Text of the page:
Islam is a religion where every practice is connected to a spiritual and a moral battery, which charges up with thawab allowing the Muslim person in question to access an unquestioned peace of heart and mind, or charge down with sins that turn the human soul into a void of darkness and discontent.
Fasting in Ramadan is one of those Islamic religious practices that one performs using their body, but their influence is way beyond body capacities, and into the realm of the heart and soul.
Thus, although fasting in Islam isn’t easy, most Muslims express eagerness to witness the month of fasting, Ramadan.
What is fasting during Ramadan?
Fasting in Ramadan is an act of withholding three main acts from sunrise until sunset: eating, drinking, and sexual activity. These three acts are halal in Islam, within their appropriate contexts of course, in general. Though, while fasting, they become the main pillar on which fasting is built.
Being the main pillar doesn’t mean they are the only pillar though; for there are other practices that make fasting effective, and fruitful. For instance, reluctance from allowing your soul to melt into the lava of sins, and pulling it out is definitely a lot of hard work, but that is the heart of fasting.
What Is The Purpose Of Fasting In Ramadan?
The purpose of fasting in Ramadan is to have Taqwah or piety. God Almighty mentioned the purpose of fasting in Ramadan, which can be explained as:
“O believers! Fasting is prescribed for you—as it was for those before you—so perhaps you will become mindful of Allah”Al-Baqara 183.
Fasting is a means to achieve piety, and piety is doing what God Almighty has commanded, and leaving what He has forbidden. Fasting is one of the greatest means that help a person to carry out religious orders.
Fasting subdues the devil and weakens him. The fasting person trains himself to observe Allah Almighty, so he leaves what he desires even though he is able to do it because he knows that God has forbidden it.
What Breaks a Muslim’s Fasting?
It’s important to know though that it’s the three basic aspects of fasting that turn a fasting person into one who has broken their fast.
If a fasting person eats, drinks anything, or has sexual intercourse, they have broken their fast, and if that happened before sunset, they have missed the thawab of fasting that day.
On the other hand, if a fasting person commits any other sin, their fasting has not been broken at all.
What is the history of fasting in Islam?
The history of fasting in Islam dates back to the second year of Al-Hijra, which means the second year after our prophet Mohammed (salla Allah alayhi wa sallam) moved into the city of Medina.
Back then, he was commended by Allah to fast the whole month of Ramadan, beginning an immortal refuge for Muslims who wish to purify their hearts.
What are the fasting days in Ramadan?
Fasting days in Islam are many, but also the days when fasting is haram are many. There are also days when fasting is permissible, but not obligatory, nor haram:
Ramadan is basically the only month of the Hijri year when fasting is a must and obligatory. This means that not fasting during Ramadan results in people being burdened with sins.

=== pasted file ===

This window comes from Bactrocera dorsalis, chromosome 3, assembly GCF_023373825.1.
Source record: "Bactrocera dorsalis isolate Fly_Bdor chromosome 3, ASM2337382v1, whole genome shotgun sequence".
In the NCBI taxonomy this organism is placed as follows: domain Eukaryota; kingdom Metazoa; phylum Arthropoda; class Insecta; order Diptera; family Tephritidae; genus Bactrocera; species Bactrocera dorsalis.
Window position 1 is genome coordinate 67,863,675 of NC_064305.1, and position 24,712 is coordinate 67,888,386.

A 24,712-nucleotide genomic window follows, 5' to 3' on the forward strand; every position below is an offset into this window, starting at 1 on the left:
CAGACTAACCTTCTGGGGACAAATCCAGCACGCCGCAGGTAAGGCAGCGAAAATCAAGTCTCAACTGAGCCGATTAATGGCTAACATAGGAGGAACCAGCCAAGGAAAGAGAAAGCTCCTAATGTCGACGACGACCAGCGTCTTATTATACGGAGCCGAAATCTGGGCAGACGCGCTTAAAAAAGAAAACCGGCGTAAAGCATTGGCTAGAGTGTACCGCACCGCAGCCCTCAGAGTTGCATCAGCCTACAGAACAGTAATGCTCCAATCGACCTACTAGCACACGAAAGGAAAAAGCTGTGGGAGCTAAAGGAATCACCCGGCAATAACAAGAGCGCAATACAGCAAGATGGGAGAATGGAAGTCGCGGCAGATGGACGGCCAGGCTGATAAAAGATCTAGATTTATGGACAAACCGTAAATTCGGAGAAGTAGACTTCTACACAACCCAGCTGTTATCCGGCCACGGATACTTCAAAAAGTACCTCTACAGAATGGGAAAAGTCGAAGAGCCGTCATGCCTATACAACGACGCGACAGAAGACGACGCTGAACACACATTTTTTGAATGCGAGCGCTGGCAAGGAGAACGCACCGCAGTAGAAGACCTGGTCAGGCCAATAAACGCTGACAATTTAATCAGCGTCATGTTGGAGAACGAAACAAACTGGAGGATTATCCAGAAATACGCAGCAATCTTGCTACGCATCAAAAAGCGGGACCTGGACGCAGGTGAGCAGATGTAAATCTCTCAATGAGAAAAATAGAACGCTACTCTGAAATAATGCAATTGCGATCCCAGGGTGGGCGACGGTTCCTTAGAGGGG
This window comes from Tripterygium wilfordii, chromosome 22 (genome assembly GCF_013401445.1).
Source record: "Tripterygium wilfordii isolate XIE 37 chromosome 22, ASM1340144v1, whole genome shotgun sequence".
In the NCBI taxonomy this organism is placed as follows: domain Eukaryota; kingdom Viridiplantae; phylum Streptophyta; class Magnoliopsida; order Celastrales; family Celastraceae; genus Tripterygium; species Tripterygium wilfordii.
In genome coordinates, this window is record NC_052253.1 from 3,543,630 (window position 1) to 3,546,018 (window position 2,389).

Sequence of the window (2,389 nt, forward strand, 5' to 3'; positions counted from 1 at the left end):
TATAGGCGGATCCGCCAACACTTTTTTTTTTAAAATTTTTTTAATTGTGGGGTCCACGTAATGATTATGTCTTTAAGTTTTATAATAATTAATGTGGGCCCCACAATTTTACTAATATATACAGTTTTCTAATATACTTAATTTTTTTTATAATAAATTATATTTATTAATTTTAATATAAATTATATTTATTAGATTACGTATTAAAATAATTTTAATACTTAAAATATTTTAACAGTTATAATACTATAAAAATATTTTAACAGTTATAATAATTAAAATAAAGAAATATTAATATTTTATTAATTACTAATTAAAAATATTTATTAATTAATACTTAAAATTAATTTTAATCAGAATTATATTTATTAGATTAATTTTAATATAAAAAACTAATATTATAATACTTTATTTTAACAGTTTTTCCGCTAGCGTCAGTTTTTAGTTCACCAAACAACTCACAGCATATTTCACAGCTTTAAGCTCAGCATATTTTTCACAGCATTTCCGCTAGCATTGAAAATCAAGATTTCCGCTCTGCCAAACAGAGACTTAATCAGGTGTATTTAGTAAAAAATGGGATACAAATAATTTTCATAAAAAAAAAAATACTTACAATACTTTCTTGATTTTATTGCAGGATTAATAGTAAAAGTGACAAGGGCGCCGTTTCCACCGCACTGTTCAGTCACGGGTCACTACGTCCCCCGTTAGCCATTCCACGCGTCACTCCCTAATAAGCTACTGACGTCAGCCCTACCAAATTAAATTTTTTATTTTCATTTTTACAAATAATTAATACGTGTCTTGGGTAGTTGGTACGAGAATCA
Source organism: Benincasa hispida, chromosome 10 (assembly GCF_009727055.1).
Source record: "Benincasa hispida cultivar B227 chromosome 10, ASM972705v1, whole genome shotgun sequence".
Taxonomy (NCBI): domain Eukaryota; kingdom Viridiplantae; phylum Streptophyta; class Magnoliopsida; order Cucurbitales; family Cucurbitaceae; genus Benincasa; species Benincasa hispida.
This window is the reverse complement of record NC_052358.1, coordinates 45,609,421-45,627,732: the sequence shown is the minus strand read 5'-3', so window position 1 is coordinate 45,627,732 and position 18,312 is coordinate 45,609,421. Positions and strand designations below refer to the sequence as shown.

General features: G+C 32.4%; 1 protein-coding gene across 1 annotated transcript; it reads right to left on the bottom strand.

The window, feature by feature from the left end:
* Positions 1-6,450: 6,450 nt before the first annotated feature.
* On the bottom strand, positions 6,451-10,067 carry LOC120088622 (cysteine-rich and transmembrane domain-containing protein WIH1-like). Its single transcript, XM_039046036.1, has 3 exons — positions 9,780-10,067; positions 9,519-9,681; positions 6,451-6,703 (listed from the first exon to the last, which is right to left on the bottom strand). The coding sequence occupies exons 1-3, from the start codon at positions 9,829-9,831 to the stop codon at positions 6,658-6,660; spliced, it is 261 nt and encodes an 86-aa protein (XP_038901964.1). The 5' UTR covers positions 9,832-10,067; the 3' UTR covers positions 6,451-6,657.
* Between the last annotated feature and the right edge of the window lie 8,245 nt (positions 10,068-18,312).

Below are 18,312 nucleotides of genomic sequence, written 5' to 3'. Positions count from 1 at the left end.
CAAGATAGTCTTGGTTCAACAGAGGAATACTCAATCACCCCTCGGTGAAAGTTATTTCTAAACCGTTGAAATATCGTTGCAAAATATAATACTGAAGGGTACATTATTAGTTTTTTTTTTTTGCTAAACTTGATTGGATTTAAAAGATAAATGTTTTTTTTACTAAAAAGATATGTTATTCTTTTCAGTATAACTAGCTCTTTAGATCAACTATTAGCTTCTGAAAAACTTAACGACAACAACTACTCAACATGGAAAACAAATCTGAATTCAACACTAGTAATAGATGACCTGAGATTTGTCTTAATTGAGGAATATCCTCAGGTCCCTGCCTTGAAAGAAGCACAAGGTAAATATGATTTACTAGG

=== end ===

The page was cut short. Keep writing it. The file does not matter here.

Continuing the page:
What are the prohibited days of fasting in Islam?
On the other hand, there are three main days in the Hijri year that are haram to fast, which means fasting on those days would burden one with sins:
1- The first day of Eid Al-Fitr:
Traditionally, Muslims celebrate Eid Al-Fitr for three days, but only on the first day, it’s forbidden to fast.
2- The first day of Eid Al-Adha:
Traditionally, Muslims celebrate Eid-Al Adha for four days, but – again – only on the first day it’s forbidden to fast.
3- The day of doubt:
This day takes place when the sky is foggy, and it’s not clear if this is the last day of Shabaan or the first day of Ramadan.
What are the Voluntary fasting days in Islam?
Voluntary fasting can be divided into main five times around the year when fasting is not obligatory, but also not prohibited, which means fasting will help us earn thawab, while not fasting will not force us to be burdened with any sins:
1- The month of Muharram:
Muharram is the first month of the Hijri year; so, what can be better than starting off the year by fasting?!
2- Day of Ashura:
The day of Ashura is on the tenth of Muharram; so, if it’s exhausting to fast the whole month, at least fast on the day of Ashura.
3- The month of Shabaan:
4- Six days of the month of Shawwal:
It’s pretty rewarding to fast any six days of Shawwal, and yes! They don’t have to be in a row. Though, beware that the first day of Shawwal is the first day of Eid Al-Fitr, on which it’s not permissible to fast.
5- First nine days in the month of Dhul Hijjah:
A hadith of the prophet (salla Allah alayhi wa sallam) can be translated to:
“There are no days on which righteous deeds are more beloved to Allah than these ten days – i.e., ten days of Dhul-Hijjah”Sunan Ibn Majah 1727
The Islamic rule regarding the fasting of pregnant women:
To know the reward of fasting during pregnancy, we must look a bit closer at the situation, and see if pregnant women are supposed to be fasting or not in the first place.
The Islamic rule regarding the fasting of pregnant women is divided into three cases. The first of which is if fasting while pregnant will endanger her or her baby, she is not permitted to fast.
The second is if both she and the baby are safe and fasting is not difficult for her, she must fast like any other Muslim.
The third is she is allowed to not fast if it’s not dangerous but simply difficult with her pregnancy.
In the second case, the pregnant woman is fasting like everybody else, facing no dangers or hardships, and getting the same rewards just like everyone else as well.
Fasting is a whole world in Islam, and even mere scratching the surface results in many jewels and diamonds. We wonder what other diamonds is it hiding within its sides.